Polarities for Differential Pair Signals
(RS-422 and RS-485)
Quick Guide - Just the Essentials on a Single Piece
Problem Solver - Trouble Shooting Guide Walks You
Step by Step
B&B Electronics labels the data lines
on RS-422 and RS-485 with an "A", for negative or "B" for
positive, to indicate the positive and negative relationship
between the two data lines. It is important to label the data
lines because this positive and negative relationship between
the lines must be maintained when connecting one device to
Some manufacturers of RS-422/485 equipment
label the data lines on their devices with "+" or "-", Signal
and Inverted Signal, or an "A" and "B" that are opposite to
other converters or devices in the network. This can add confusion
when making connections or troubleshooting a network with
devices from different manufacturers. This application note
addresses some of these differences, show how they've come
about, and try to relate them to each other so that the system
designer can interconnect devices from different manufacturers.
What the Standards Say:
The RS-422 and RS-485 Standards define the two differential
signal lines as the "A" and "B" line. The signal state (0
or 1) is defined as the difference in voltage between the
two lines. At any receiver, a "1", (Idle, Mark, or Stop bit),
state is defined when the voltage on the "B" line is greater
than the voltage on the "A" line by at least 200 mV. A "0"
(Space or Start bit), state is defined when the voltage on
the "A" line is greater than the voltage on the "B" line by
at least 200mV. Shown in the equations below:
Va - Vb < -0.2V = "1"
Va - Vb > 0.2V = "0"
Where Va and Vb are the voltages on the "A" and "B" lines
What Really Matters:
Regardless of the naming scheme used, the main consideration
in any RS-422/485 system is that the inversions remain constant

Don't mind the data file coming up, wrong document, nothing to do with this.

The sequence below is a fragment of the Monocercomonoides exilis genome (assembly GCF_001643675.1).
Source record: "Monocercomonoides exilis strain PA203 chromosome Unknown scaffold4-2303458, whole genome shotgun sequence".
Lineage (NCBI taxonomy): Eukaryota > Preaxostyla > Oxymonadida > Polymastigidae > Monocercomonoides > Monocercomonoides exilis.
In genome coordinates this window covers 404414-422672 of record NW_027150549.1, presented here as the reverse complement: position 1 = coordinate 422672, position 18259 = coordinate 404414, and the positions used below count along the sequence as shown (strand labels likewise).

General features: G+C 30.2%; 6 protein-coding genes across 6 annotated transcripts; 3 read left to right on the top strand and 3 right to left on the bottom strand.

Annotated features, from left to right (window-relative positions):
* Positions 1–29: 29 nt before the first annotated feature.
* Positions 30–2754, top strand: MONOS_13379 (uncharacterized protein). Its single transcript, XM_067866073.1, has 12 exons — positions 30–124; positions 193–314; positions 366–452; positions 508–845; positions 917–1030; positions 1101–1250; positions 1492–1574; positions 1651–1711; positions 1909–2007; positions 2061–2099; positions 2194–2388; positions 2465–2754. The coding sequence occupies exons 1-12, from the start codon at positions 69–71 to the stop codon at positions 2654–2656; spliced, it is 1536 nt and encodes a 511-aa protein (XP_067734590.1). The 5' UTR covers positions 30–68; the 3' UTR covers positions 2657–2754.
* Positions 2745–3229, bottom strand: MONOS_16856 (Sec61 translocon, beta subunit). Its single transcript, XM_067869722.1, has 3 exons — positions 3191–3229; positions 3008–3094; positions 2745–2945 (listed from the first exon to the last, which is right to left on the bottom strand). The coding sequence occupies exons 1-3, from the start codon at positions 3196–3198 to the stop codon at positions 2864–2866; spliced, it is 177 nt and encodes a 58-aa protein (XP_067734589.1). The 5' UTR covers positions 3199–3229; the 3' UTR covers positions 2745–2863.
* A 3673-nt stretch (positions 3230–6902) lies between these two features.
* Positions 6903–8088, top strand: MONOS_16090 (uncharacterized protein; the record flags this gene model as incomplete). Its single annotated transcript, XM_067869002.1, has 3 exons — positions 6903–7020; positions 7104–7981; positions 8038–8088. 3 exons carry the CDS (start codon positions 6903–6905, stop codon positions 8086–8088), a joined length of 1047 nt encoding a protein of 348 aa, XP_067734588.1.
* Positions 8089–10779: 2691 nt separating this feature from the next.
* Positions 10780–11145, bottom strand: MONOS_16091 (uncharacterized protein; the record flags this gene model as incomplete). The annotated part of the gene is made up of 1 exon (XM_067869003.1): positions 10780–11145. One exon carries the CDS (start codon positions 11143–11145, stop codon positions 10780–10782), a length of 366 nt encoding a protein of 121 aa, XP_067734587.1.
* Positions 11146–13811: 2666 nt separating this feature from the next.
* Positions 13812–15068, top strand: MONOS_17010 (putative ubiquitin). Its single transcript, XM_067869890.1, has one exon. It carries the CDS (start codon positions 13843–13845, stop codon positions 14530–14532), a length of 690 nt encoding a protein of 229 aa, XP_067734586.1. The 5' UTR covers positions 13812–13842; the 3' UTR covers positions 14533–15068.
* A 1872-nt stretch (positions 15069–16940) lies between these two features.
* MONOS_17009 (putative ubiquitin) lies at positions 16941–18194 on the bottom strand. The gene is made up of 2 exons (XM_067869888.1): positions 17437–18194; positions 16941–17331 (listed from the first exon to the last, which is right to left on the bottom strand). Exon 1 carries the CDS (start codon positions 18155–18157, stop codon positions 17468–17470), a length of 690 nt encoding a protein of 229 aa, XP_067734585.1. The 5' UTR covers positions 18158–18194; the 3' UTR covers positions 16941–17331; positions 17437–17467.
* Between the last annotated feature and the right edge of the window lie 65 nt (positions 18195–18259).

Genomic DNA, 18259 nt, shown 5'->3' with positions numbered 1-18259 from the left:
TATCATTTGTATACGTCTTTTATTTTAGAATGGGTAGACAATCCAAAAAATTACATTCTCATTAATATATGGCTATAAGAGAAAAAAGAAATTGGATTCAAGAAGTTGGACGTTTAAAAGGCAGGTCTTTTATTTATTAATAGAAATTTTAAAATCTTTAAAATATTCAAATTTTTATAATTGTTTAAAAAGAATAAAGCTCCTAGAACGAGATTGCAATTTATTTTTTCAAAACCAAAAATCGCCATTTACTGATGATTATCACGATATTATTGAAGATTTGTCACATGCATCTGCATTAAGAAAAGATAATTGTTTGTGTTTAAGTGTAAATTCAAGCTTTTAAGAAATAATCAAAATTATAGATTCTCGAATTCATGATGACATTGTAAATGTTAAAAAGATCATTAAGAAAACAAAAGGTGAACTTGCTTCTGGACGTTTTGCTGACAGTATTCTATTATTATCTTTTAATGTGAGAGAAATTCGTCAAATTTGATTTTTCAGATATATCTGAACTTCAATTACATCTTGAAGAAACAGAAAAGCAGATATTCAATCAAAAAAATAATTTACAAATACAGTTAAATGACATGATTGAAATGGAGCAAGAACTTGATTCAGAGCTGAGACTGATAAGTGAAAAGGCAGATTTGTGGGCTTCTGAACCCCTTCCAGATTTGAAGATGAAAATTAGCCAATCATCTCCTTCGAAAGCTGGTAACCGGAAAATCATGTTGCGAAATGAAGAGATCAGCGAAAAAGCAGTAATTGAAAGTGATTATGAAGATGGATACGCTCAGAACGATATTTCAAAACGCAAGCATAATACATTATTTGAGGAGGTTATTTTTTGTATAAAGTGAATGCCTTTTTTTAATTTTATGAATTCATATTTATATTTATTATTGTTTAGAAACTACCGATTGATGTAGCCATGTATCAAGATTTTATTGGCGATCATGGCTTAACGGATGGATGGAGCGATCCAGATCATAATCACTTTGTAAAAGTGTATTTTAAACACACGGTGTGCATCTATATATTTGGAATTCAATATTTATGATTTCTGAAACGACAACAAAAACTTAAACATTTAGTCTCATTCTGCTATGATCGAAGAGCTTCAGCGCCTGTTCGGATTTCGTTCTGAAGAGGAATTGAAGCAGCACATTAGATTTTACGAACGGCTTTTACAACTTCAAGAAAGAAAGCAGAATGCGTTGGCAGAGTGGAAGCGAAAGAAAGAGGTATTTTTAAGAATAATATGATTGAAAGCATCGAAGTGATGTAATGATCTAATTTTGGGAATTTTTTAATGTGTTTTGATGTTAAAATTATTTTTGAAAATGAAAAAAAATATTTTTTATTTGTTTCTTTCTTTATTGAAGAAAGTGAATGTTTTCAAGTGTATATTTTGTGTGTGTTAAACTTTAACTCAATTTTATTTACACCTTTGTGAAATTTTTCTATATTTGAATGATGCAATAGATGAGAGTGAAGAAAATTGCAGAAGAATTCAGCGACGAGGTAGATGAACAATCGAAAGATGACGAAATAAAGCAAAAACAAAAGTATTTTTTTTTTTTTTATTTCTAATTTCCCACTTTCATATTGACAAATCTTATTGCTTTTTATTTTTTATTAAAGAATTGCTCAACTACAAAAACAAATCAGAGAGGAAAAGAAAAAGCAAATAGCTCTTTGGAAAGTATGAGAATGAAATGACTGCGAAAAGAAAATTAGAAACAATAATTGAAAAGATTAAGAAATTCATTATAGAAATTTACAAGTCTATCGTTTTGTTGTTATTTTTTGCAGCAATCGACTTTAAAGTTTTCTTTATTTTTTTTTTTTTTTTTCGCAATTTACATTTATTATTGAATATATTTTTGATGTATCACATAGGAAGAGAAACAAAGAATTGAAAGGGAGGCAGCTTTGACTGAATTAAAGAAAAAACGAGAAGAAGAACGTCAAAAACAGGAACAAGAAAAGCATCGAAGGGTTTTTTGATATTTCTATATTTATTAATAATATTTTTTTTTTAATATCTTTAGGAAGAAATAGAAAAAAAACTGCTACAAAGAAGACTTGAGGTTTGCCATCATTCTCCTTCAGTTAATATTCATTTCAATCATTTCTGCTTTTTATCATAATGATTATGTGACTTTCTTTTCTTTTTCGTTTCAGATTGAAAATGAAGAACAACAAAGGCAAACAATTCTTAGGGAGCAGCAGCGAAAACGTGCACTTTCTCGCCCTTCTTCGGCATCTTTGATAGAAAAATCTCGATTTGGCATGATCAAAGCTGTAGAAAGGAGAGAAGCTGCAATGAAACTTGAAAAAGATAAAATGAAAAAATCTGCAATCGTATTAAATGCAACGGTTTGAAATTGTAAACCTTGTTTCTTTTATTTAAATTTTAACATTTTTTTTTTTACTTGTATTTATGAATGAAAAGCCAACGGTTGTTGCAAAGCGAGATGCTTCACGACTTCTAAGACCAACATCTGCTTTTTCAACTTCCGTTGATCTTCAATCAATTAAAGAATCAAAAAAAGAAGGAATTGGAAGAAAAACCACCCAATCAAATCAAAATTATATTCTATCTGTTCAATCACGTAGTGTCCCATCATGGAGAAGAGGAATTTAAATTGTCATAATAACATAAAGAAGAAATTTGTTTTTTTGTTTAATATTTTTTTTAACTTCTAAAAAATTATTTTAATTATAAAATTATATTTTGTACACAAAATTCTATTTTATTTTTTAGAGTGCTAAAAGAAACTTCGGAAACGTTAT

throughout the system. If we relate the above states to standard
TTL logic, when the "A" line is greater than the "B" line,
this would equal a 0 Volt TTL level. Conversely, when the
"B" line is greater than the "A" line, this would equal a
5 Volt TTL level. Figure 1 shows a typical asynchronous data
byte and it's corresponding signal levels in TTL, RS-232,
What Else We See:
"A" and "B" are opposite of what is shown
in the standard.
This has mainly arisen because manufacturers of RS-422 and
RS-485 interface IC's have always used the convention of labeling
the inverted pin of a differential transceiver as "B" and
the non-inverting pin as "A". Even differential transceivers
that pre-date or are not specifically designed for RS-422
or RS-485 use this naming scheme. Unfortunately, the "A" and
"B" pin labeled on the IC data sheet does not necessarily
have to correspond to the "A" and "B" in the RS-422/485 standard.
It depends on the logic on the TTL side of the device. Many
equipment manufacturers use the IC data sheet labeling and
transfer the signal names to the names for their interfaces.
The signals are labeled "+" and "-"
We don't know where this scheme originated, but it may have
started with an attempt to clear up the ambiguities of the
"A" and "B." "+" and "-" is certainly more descriptive than
"A" and "B" as to the relationship between the signals. In
almost all cases that we've seen, the "+" line will correspond
to the RS-422/485 "B" line and the "-" will correspond to
the "A" line.
The signals are labeled "Signal" and
"Signal*" or "Inverted Signal"
In this case the signal names used definitely correspond to
the inverting an non-inverting pins on the transceiver IC.
The "Signal line will almost always correspond to the "B"
line of the standard, and the "Signal*" or "Inverted Signal"
will correspond to the "A" line in the standard.
What B&B Does:
B&B tries to include the RS-422/485 specifications' naming
scheme on all of our products. Because of its common use,
most of our data sheets and product labels also include the
"+" and "-" naming scheme along with the "A" and "B".
What if I'm Unsure?
Reversing the two lines in the differential signal is by
far the most common initial error when connecting two pieces
of RS-422 or RS-485 equipment. The good news is that it won't
cause any damage to your equipment to try it the wrong way.
If you try it connected one way and are seeing garbled data,
reverse the leads and try again.
If this doesn't instill a level of confidence
you are comfortable with, or you have tried both combinations
with negative results, you can usually use a DC voltmeter
to determine which line is which.
- Measure the voltage across the two lines at the receiver
without the driver connected. On an RS-485 device the driver
and receiver are on the same pair.
- Note which signal line the positive lead of the voltmeter
is connected to.
- Is the reading positive or negative?
- If the reading is positive, the signal line going to
the positive lead of the voltmeter corresponds to the "B"
line of the RS-422/485 standards.
- If the reading is negative, the signal line going to
the positive lead of the voltmeter corresponds to the "A"
line of the RS-422/485 standards.